Dinnertime came a little late at Haywood Pathways Center Sunday night (Jan. 4), but for all the right reasons. It was the inaugural night for The Open Door’s Hazelwood kitchen, the final piece in turning the dream behind the Pathways Center into reality.
“It might be a few minutes before we get to the pork chops,” said Jeremy Parton, Haywood Pathways’ newly hired kitchen and shelter director. “They might be a little cold, but that’s going to be OK, because there’s not going to be another night like this.”
Jackson County got plenty of response back when its new board of commissioners put out the word that they were taking applications for the county attorney position.
Public transit in Macon County is slated to get a boost as Jackson and Macon counties work out an agreement to share a position between the two of them.
Jackson’s mobility coordinator position — a job that basically entails marketing the transportation system, helping new customers and meeting with collaborating agencies — is funded through a federal grant, but it’s turning out to be hard to fill as a 40-hour-per-week job for Jackson County alone.
A final public hearing to solicit public input on a draft set of standards to guide development in Cullowhee will take place on Jan. 13
After that, the draft standards will go to the planning board and then to the Jackson County Commissioners.
When Jim Brendle put together the first Smoky Mountain Relay in 2009, it was a pretty small affair. With only 48 runners representing six teams, the 200-plus-mile foot race didn’t draw a lot of attention. A lot has changed since then.
“It’s grown to where this year if we don’t have 50 teams, I’m going to be really upset,” Brendle said.
Alcohol-related traffic accidents are on the rise in Jackson County, with rates outstripping those of both North Carolina as a whole and Western North Carolina in particular, according to Jackson’s 2014 State of the County Health Report.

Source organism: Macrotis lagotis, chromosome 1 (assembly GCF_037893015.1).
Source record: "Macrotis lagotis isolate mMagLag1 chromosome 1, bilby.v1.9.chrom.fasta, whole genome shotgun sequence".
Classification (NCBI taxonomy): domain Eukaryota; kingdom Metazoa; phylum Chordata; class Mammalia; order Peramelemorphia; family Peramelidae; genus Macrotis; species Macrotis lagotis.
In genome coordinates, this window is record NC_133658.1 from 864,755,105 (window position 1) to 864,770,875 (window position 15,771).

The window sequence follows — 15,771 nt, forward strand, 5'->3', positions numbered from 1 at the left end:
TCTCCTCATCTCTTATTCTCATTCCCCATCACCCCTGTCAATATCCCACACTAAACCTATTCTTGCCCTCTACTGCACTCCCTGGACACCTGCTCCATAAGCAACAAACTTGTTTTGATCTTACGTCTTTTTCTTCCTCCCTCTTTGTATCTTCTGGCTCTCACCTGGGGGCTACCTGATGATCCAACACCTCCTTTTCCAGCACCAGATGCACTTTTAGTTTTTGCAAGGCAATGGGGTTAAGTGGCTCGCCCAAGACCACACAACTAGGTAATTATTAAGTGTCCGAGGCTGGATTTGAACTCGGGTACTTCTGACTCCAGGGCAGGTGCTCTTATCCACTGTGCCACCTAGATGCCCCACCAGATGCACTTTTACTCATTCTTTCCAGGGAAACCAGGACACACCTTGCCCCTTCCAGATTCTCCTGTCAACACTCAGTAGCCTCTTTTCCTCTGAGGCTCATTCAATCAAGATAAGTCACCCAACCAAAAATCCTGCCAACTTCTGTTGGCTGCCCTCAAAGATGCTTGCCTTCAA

The report, an interim update to the county’s community health assessment, compares health trends in the county to those in the state and region.
It was still a couple weeks till Christmas, but Santa Claus already had his boots shined and suit cleaned in preparation for the second most important day of the year — his annual practice run at Chimney Rock State Park.
“Getting to practice here at Chimney Rock, I find the first chimneys I have to go down [on Christmas Eve] are a lot smoother,” explained Claus, who during his off-duty months works as a climbing guide with Fox Mountain Guides under the name Travis Weil.
Plans to memorialize a Cherokee gravesite found earlier this year in the midst of construction for a new baseball tournament complex in Macon County now have some hard costs attached to them, and the county has requested funding from the Cherokee Preservation Foundation to make them happen.
“It was well received,” Commissioner Ronnie Beale said of the request, which he brought to the foundation’s director, Annette Clapsaddle, earlier this month.
It’s not every day that the scent of barbecue meatballs wafts through the open doors of a jail filled with smiling people wearing slacks, sport coats and blouses. But it’s also not every day that a sovereign nation finishes building its first-ever justice facility.
“This is not just about a building,” said Principle Chief Michell Hicks as he prepared to cut the ribbon on the $26-million building in a ceremony that had nearly all of the building’s 175 parking spaces full. “It’s not just about having a place to put our stuff. We’re going to change who we are as a people.”
The future was looking increasingly frightening to 54-year-old Anita as she got to the end of her six-year prison sentence.
All along, she had assumed that she’d be able to live with her mother while she got back on her feet, but a couple months before Anita’s sentence ended, her mother changed her mind. Anita had nowhere to go.
Though Cherokee Tribal Council meetings are broadcast live online and through tribal television — as well as recorded on DVDs — council retains the right to exclude non-Cherokee people from its chamber.
During its Dec. 11 meeting, it did just that, requesting that police officers escort a reporter from The Smoky Mountain News — me — off the premises.
Editor’s note: Cherokee Tribal Police would not allow Smoky Mountain News Staff Writer Holly Kays entry into the Cherokee Tribal Council chambers to report on this meeting, which took place on Dec. 11. This story was written after watching a DVD recording of the meeting.
It’s been two months since Cherokee Tribal Council members voted to increase their salaries by $10,800 — and receive backpay for the years when the raises supposedly should have gone into effect — but that hasn’t been enough time for the public reaction to the increases, which many believe to be illegal, to cool down.